Overseas visitors and migrants will be charged for using most GP services, as well as A&E treatment and ambulance care under new plans drawn up by the Government.
Health Secretary Jeremy Hunt said the proposed changes to be introduced in 2017 would recover up to £500 million per year to put back into frontline patient care.
A consultation will be launched tomorrow, led by the Government’s independent adviser on cost recovery Sir Keith Pearson to run until March 6 next year.
Migrants and foreign visitors currently pay for some NHS services such as non-urgent operations, in-patient treatment, plus follow-up care received as an out-patient but under the proposed new plan charges will be extended to other areas.
Mr Hunt said: “We want to make sure that everyone makes a fair contribution to services, by extending charging to make sure visitors pay for the care they receive.”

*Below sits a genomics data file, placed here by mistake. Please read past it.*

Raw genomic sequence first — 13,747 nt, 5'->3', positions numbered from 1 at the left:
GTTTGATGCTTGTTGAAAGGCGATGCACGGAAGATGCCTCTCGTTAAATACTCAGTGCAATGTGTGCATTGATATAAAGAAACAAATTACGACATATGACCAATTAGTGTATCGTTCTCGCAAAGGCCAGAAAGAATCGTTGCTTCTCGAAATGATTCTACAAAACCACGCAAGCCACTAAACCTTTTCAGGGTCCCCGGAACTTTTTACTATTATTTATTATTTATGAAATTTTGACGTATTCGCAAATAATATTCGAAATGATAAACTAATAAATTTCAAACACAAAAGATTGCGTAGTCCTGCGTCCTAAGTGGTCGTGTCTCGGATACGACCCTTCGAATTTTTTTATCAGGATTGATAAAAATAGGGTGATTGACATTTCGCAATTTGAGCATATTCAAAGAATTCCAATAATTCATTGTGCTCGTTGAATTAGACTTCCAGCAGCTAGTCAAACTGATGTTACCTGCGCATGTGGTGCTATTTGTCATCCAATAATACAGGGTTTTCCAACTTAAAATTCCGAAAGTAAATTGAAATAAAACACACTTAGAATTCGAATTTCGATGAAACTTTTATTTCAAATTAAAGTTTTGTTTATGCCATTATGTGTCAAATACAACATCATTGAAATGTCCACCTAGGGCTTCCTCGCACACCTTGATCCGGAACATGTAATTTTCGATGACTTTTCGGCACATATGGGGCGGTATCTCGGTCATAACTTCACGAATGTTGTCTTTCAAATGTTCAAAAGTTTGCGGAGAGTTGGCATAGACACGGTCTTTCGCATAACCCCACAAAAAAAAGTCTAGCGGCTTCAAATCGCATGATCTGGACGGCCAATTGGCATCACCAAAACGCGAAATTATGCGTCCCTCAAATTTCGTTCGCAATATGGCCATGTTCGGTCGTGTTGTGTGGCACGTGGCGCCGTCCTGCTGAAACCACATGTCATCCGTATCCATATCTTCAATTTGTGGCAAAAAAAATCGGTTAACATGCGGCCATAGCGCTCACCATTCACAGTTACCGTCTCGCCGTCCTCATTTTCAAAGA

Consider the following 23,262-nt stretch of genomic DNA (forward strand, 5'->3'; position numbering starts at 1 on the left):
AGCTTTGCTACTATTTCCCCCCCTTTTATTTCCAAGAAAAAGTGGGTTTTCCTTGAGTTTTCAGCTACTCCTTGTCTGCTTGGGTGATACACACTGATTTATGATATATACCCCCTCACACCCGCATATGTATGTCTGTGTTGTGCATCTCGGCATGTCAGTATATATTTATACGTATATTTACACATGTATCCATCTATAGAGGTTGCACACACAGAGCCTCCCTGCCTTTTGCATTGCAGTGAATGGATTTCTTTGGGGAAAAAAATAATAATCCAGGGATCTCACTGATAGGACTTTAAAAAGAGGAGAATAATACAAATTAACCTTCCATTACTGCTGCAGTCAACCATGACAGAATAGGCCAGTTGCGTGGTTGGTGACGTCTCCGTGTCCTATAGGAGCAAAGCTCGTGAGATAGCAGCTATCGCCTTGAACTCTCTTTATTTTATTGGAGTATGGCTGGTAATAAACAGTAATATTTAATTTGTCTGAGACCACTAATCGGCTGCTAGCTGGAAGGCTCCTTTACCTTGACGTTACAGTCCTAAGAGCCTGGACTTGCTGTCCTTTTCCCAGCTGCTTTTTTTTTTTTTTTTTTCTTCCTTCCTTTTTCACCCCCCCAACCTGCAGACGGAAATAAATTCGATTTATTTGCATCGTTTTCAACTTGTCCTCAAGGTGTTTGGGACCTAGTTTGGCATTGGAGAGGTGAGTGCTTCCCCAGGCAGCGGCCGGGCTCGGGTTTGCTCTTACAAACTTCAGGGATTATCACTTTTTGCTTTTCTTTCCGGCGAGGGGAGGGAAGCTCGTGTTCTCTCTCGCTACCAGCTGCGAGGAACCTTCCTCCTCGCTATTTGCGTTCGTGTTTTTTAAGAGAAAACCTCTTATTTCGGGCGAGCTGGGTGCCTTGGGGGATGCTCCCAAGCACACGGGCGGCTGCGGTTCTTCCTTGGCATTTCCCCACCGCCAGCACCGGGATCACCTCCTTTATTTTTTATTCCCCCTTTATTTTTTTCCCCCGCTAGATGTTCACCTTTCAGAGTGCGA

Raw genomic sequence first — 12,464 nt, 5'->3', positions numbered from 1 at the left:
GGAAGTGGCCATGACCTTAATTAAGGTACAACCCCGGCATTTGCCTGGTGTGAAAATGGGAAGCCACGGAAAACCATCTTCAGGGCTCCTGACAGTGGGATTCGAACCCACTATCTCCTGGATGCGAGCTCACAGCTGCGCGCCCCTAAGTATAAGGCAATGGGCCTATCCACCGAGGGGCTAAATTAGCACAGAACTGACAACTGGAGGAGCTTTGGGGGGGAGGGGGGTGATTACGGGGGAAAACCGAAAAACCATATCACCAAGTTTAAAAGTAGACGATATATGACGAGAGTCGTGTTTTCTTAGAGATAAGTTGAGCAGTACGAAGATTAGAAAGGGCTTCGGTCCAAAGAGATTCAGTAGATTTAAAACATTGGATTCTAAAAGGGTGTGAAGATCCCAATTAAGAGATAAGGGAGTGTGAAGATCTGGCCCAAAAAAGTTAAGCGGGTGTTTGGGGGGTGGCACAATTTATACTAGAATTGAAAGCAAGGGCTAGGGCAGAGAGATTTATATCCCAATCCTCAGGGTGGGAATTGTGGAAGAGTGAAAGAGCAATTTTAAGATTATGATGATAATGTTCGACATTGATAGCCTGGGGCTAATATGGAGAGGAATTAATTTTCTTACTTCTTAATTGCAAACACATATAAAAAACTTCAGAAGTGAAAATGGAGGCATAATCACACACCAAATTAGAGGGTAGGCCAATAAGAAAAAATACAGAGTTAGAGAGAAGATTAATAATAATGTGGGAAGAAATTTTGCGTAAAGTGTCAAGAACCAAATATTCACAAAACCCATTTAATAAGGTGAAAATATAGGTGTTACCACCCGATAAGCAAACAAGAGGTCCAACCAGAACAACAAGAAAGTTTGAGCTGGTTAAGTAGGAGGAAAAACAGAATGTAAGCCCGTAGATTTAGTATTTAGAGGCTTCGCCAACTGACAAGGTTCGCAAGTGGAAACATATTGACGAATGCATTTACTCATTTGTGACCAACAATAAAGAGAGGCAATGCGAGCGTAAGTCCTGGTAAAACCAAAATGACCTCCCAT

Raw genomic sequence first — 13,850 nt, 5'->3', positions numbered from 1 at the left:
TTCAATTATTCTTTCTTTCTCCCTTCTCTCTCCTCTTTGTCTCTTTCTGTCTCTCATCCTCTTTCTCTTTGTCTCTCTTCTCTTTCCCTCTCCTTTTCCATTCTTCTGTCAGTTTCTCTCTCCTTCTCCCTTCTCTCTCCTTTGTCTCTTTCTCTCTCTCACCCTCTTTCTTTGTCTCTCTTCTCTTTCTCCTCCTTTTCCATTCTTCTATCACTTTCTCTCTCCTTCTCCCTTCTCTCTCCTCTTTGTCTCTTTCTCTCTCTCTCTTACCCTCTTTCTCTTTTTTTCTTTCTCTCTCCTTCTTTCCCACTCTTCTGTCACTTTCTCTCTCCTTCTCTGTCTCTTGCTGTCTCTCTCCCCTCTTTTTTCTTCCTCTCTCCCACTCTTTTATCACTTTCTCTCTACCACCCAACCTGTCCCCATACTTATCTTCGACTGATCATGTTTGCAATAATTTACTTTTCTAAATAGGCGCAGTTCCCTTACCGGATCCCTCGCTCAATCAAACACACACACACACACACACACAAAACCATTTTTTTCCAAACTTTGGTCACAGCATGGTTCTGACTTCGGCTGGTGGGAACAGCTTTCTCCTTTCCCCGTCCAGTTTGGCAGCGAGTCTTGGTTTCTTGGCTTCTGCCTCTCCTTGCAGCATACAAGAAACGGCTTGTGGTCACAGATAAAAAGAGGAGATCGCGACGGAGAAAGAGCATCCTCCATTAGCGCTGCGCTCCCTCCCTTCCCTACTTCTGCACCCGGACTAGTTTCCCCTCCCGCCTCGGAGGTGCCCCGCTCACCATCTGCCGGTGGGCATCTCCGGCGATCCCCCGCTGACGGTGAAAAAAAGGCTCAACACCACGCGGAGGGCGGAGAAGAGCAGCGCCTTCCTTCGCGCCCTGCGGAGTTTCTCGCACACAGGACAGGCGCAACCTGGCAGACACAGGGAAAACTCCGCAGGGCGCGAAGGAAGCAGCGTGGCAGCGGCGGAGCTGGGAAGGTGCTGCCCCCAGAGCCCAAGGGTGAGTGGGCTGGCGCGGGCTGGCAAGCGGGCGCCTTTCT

GP and nurse consultations will remain free for overseas visitors to protect the wider public’s health, the Department of Health said, but overseas visitors will be charged for GP-led services such as x-rays, diagnostic tests, physiotherapy, blood tests, lung function tests, prescriptions, plus dental treatment and eye care costs.
Emergency care will still be provided under the proposals, without the need to seek prior payment, a European Health Insurance Card or proof of residency, but NHS healthcare will “remain chargeable”.
A&E care to be charged will include, filling wounds, draining fluids, x-rays, setting broken bones and intensive care in A&E before being admitted, while charges will be made for ambulance care received from paramedics and transport costs.
Vulnerable groups, such as refugees and asylum seekers, will continue to be exempt from charging, the Government said.
Shadow health minister Andrew Gwynne warned against burdening NHS staff with “even more work” and called for a proper consultation on the plans to be carried out in the first instance.
He said: “NHS staff should be confident that they are allowed to treat patients first in an emergency, rather than issuing them an invoice.
“Over the last five years the Government has repeatedly announced policies that might sound good on paper, but prove to be completely unworkable.”